By Fr. ROY CIMAGALA, firstname.lastname@example.org
October 9, 2018
ESPECIALLY in our public discourses regarding ticklish issues, we need to see to it that we are most aware of a persona-non-grata that is called pride. We should keep it at bay, exerting appropriate effort to resist its many strong impulses and urges.
Pride always spoils dialogue. It feeds on our self-interest to the point of making us deaf and blind to the points, let alone, the valid points, of the others. It usually sources its strength more from feelings than from reason, more from our own estimation of things than from faith that gives us the full picture of things and leads us to the common good.
Besides, pride usually has bad manners and employs bad language. It always tries to dominate the conversation, using bullying tactics. It is more interested in scoring more points than in earnestly looking for what is true and fair. Its logic clearly follows the path of selfishness. Charity is a complete stranger in pride. Suffering and humiliations play no positive role in pride.
When one, for example, is accused falsely of something, pride would lead him to react very badly, and even violently. He cannot stand being misjudged and mistreated. His pride-stained sense of justice would immediately give a knee-jerk response along the lines of the tooth-for-a-tooth law of the wild.
Pride leads one to see things superficially. There is no depth in its considerations. It gets entangled in the externals and in the appearances. Besides, it usually assumes a rigid attitude, unable to be flexible and to adapt to different circumstances. It makes a person one-track-minded. A proud person is always closed-minded.
Let’s remember what Christ said about new wine in new wineskins. It is a lesson about the need to adapt to different situations without forgetting that we have to put wine into wineskins, that is, without losing focus on what is essential and of absolute value. (cfr Lk 5,33-39) There are things that need to change and things that have to remain unchanged. These days there is a need to know which is which.
Pride is notorious for its highly divisive effects. When pride dominates the discussion, it is possible that both parties can also be both wrong, missing the real point. They can dirty and destroy each other with no constructive result in the end.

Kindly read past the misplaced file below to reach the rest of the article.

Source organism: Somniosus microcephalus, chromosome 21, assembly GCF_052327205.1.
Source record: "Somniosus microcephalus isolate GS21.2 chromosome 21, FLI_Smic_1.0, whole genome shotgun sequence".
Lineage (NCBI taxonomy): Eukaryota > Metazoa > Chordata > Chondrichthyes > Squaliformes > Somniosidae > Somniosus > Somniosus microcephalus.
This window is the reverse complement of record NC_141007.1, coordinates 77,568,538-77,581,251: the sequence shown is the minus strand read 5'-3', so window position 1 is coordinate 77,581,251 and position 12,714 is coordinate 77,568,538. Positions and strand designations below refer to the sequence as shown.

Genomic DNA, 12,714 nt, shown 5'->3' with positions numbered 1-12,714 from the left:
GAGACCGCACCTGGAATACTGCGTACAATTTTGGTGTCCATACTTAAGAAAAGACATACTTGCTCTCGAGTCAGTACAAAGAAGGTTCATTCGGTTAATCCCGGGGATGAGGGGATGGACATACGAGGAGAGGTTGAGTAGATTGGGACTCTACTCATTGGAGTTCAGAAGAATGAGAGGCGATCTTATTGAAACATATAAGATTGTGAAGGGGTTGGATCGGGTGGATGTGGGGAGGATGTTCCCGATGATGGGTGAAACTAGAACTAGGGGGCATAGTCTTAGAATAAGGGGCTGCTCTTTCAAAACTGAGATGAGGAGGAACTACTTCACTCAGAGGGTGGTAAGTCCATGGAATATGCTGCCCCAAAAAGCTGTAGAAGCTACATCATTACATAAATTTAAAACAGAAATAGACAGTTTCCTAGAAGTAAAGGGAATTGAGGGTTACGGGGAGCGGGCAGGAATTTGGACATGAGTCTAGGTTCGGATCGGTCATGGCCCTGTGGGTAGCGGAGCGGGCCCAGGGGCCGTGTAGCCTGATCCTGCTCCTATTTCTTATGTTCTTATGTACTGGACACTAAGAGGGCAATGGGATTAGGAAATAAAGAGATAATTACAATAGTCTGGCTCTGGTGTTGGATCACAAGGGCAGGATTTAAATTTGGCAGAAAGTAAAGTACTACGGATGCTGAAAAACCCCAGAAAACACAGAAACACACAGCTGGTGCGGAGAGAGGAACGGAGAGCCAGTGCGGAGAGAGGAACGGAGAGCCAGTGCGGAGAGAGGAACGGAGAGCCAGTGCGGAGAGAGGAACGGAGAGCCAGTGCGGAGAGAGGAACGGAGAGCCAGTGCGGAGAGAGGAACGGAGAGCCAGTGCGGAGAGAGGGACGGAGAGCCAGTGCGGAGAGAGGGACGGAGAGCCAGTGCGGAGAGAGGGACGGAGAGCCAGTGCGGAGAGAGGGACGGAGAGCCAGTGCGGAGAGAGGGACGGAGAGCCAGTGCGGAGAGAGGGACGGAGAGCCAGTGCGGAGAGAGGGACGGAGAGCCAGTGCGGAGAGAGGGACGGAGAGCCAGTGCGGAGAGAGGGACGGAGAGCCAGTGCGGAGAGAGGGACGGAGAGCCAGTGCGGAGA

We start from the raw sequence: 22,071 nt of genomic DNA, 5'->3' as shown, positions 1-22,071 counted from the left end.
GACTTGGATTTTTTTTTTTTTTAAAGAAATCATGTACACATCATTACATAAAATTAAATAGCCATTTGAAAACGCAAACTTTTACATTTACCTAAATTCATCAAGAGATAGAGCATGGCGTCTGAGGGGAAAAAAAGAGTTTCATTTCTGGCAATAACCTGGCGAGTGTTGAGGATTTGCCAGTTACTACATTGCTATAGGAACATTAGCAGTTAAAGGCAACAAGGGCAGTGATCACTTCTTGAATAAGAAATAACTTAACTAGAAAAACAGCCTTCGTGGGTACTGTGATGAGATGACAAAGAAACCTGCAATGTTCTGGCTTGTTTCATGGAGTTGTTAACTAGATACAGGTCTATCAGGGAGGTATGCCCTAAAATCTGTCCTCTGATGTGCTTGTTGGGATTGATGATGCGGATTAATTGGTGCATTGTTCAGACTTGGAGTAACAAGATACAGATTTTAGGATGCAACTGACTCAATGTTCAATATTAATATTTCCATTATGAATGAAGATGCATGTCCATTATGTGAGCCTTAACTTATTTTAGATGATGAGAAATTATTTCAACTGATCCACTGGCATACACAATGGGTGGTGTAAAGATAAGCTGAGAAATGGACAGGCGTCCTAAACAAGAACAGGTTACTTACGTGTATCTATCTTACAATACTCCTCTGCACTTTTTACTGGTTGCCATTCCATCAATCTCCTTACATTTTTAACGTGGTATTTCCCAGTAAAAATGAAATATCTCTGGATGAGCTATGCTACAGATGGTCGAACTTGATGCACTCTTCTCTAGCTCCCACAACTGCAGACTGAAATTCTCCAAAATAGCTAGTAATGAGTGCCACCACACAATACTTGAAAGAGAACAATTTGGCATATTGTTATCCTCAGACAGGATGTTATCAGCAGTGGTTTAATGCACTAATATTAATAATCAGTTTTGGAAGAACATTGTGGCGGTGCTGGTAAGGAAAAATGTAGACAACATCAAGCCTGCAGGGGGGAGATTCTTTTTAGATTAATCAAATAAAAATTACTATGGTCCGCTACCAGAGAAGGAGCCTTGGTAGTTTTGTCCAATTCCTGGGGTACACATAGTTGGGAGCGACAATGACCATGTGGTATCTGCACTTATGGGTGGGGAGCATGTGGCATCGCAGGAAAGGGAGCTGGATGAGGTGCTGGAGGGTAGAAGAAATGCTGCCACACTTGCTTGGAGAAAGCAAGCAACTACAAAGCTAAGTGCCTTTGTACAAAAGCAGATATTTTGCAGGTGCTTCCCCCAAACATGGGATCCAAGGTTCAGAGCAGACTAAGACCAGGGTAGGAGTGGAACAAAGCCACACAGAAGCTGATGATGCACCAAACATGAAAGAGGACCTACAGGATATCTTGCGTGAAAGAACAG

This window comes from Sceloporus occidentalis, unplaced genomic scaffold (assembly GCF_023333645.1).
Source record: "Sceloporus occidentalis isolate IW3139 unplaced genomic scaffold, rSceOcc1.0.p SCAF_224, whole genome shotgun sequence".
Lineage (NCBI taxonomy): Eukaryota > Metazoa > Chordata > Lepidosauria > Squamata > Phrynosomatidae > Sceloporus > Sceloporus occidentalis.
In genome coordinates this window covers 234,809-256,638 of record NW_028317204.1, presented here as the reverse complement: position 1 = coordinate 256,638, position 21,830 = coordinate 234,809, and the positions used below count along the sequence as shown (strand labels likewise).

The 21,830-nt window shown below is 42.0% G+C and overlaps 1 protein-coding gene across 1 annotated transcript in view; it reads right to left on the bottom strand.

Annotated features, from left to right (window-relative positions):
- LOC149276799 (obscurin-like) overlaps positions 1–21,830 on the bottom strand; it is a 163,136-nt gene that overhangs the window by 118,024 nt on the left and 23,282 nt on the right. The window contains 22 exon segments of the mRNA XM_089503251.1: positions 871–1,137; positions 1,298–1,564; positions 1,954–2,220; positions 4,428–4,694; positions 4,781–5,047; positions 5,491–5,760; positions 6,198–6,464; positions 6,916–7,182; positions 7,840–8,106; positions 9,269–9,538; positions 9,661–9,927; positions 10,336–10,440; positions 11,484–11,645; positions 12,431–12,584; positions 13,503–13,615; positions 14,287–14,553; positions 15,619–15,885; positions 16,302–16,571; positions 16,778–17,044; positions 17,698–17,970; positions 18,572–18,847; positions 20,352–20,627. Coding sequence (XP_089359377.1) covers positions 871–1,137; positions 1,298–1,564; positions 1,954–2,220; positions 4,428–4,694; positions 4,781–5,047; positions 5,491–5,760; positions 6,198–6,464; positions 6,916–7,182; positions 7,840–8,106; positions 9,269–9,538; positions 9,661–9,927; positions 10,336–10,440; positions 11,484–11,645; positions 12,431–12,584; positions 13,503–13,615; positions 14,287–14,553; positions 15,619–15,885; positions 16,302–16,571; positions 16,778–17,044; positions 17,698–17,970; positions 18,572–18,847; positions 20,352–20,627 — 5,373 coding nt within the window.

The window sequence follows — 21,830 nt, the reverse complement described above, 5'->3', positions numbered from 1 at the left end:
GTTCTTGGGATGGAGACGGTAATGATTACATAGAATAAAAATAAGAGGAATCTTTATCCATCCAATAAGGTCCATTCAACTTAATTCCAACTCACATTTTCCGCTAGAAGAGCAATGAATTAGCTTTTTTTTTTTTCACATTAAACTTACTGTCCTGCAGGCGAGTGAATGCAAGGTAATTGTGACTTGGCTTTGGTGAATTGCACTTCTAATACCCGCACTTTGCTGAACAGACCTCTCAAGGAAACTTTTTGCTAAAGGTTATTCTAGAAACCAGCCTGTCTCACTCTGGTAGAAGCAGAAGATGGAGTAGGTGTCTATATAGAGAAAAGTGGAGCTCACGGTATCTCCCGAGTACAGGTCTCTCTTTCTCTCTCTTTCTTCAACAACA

We have to be extremely conscious of the workings of pride in us, because it is so embedded in our systems that we often would not know we are being victimized by it. A saint once said that pride is so strongly incorporated in our life that it would only disappear twenty four hours after our death.
The antidote to pride is, of course, the virtue of humility. In the context of our discussions, humility is lived when one is strongly motivated to find truth under God’s guidance. The search for what is true and fair in our discourses cannot and should not simply be guided by our own research and reasoning.
Allowing God to guide us, always asking for the light of the Holy Spirit, will help us to find truth and fairness in charity. With God, we would know how to react to any situation in the course of our dialogues, whether things go well or not. We would follow closely the example of Christ who is “the way, the truth and the life.”
With Christ, our motives will always be pure, and our ways prudent. With Christ, we would know how to react properly to anything in the course of our exchanges. We would be willing to suffer, and even to die, for the truth. The negative things that we can experience in our dialogues would not dampen our spirit, nor the positive things spoil us.
This kind of humility should be earnestly pursued and developed to prevent pride from spoiling our discussions of any issue.